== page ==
Lipid peroxidation in hepatic steatosis in humans is associated with hepatic fibrosis and occurs predominately in acinar zone 3
Article first published online: 21 DEC 2001
2001 Blackwell Science Asia Pty Ltd
Journal of Gastroenterology and Hepatology
Volume 16, Issue 6, pages 599–606, June 2001
How to Cite
Macdonald, G. A., Bridle, K. R., Ward, P. J., Walker, N. I., Houglum, K., George, D. K., Smith, J. L., Powell, L. W., Crawford, D. H. and Ramm, G. A. (2001), Lipid peroxidation in hepatic steatosis in humans is associated with hepatic fibrosis and occurs predominately in acinar zone 3. Journal of Gastroenterology and Hepatology, 16: 599–606. doi: 10.1046/j.1440-1746.2001.02445.x
- Issue published online: 21 DEC 2001
- Article first published online: 21 DEC 2001
- α-smooth muscle actin;
- hepatic iron stores;
- lipid peroxidation;
- non-alcoholic fatty liver disease;
- procollagen α1 (I);
- transforming growth factor-β
Background and Aims:
Hepatic steatosis has been shown to be associated with lipid peroxidation and hepatic fibrosis in a variety of liver diseases including non-alcoholic fatty liver disease. However, the lobular distribution of lipid peroxidation associated with hepatic steatosis, and the influence of hepatic iron stores on this are unknown. The aim of this study was to assess the distribution of lipid peroxidation in association with these factors, and the relationship of this to the fibrogenic cascade.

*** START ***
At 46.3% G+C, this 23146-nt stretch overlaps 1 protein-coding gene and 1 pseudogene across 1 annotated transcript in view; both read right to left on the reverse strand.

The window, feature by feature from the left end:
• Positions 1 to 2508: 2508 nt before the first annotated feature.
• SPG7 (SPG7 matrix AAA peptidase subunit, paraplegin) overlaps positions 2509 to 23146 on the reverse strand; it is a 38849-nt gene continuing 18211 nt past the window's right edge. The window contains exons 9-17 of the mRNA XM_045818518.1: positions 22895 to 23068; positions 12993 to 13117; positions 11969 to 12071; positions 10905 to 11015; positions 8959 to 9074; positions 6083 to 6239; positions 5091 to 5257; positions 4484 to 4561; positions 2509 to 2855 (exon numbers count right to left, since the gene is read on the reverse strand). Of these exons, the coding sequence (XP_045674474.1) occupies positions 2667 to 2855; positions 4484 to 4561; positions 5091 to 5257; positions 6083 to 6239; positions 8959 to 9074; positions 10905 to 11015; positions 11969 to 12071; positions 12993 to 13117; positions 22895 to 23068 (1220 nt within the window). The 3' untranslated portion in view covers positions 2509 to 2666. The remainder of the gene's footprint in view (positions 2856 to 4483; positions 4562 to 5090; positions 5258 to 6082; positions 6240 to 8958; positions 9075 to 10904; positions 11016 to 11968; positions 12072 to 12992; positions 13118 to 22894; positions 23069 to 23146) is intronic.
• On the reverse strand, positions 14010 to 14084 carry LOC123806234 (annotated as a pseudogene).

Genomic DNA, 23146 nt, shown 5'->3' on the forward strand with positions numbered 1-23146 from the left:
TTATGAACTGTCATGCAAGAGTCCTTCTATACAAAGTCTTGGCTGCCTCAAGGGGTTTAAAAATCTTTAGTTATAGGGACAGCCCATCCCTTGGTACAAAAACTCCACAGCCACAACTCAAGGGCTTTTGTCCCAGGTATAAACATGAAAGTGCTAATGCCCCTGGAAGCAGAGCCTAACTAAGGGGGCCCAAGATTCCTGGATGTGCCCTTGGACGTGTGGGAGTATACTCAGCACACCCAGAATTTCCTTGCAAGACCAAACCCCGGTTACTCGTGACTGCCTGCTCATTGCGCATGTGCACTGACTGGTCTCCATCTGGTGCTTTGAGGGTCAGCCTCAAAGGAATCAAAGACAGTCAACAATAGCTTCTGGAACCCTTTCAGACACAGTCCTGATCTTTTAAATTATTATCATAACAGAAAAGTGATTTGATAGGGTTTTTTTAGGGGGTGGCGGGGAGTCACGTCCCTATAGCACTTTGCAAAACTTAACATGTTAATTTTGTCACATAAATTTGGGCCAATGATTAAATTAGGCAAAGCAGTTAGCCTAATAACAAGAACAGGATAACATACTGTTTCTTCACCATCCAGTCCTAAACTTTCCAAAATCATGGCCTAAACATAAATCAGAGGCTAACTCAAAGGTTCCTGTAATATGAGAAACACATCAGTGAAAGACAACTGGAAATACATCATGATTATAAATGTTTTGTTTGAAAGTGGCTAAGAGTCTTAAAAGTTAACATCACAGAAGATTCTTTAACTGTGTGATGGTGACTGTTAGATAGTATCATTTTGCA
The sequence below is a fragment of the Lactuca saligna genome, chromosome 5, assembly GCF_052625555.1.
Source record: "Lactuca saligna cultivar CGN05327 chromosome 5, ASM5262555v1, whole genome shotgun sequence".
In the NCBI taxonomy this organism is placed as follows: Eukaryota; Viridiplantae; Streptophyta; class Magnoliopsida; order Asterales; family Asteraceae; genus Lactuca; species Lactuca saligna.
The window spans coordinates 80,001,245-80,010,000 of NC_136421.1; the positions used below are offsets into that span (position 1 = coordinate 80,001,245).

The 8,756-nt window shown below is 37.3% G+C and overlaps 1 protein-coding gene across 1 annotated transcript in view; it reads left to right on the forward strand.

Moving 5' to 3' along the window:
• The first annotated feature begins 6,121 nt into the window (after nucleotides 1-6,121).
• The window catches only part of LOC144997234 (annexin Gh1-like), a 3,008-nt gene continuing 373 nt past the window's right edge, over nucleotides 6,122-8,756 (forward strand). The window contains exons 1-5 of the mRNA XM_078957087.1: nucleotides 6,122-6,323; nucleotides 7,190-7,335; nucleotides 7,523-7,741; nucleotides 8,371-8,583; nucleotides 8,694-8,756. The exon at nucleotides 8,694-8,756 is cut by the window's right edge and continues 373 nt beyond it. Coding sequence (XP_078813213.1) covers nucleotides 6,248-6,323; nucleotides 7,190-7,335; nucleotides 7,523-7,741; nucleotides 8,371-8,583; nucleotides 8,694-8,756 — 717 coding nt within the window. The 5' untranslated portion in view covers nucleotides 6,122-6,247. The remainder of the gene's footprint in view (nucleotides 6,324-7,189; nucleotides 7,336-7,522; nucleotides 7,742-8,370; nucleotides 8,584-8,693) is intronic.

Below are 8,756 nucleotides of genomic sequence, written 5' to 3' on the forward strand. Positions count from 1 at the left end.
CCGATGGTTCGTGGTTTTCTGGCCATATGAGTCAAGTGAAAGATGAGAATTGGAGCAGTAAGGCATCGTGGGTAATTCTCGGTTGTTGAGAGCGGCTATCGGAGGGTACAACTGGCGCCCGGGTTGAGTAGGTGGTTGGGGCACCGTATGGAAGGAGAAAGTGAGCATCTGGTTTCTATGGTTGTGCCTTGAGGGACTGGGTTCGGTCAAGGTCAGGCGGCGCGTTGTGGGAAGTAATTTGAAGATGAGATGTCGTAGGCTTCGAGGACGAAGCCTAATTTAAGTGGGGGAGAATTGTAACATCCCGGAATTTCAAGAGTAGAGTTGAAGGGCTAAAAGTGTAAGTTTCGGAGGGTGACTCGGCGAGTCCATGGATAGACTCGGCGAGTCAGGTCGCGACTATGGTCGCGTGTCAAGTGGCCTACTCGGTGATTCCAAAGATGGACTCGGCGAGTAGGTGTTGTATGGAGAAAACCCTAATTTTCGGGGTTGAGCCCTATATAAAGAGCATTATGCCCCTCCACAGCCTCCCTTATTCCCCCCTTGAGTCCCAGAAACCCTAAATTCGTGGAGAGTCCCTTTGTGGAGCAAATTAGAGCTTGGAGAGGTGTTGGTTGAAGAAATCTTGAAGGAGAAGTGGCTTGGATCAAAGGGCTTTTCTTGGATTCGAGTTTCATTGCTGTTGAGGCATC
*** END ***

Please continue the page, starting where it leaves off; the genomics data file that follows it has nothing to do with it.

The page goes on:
Liver biopsies from 39 patients with varying degrees of hepatic steatosis were assessed for evidence of lipid peroxidation (malondialdehyde adducts), hepatic iron, inflammation, fibrosis, hepatic stellate cell activation (α-smooth muscle actin and TGF-β expression) and collagen type I synthesis (procollagen α1 (I) mRNA).
Lipid peroxidation occurred in and adjacent to fat-laden hepatocytes and was maximal in acinar zone 3. Fibrosis was associated with steatosis (P < 0.04), lipid peroxidation (P < 0.05) and hepatic iron stores (P < 0.02). Multivariate logistic regression analysis confirmed the association between steatosis and lipid peroxidation within zone 3 hepatocytes (P < 0.05), while for hepatic iron, lipid peroxidation was seen within sinusoidal cells (P < 0.05), particularly in zone 1 (P < 0.02). Steatosis was also associated with acinar inflammation (P < 0.005). α-Smooth muscle actin expression was present in association with both lipid peroxidation and fibrosis. Although the effects of steatosis and iron on lipid peroxidation and fibrosis were additive, there was no evidence of a specific synergistic interaction between them.
These observations support a model where steatosis exerts an effect on fibrosis through lipid peroxidation, particularly in zone 3 hepatocytes.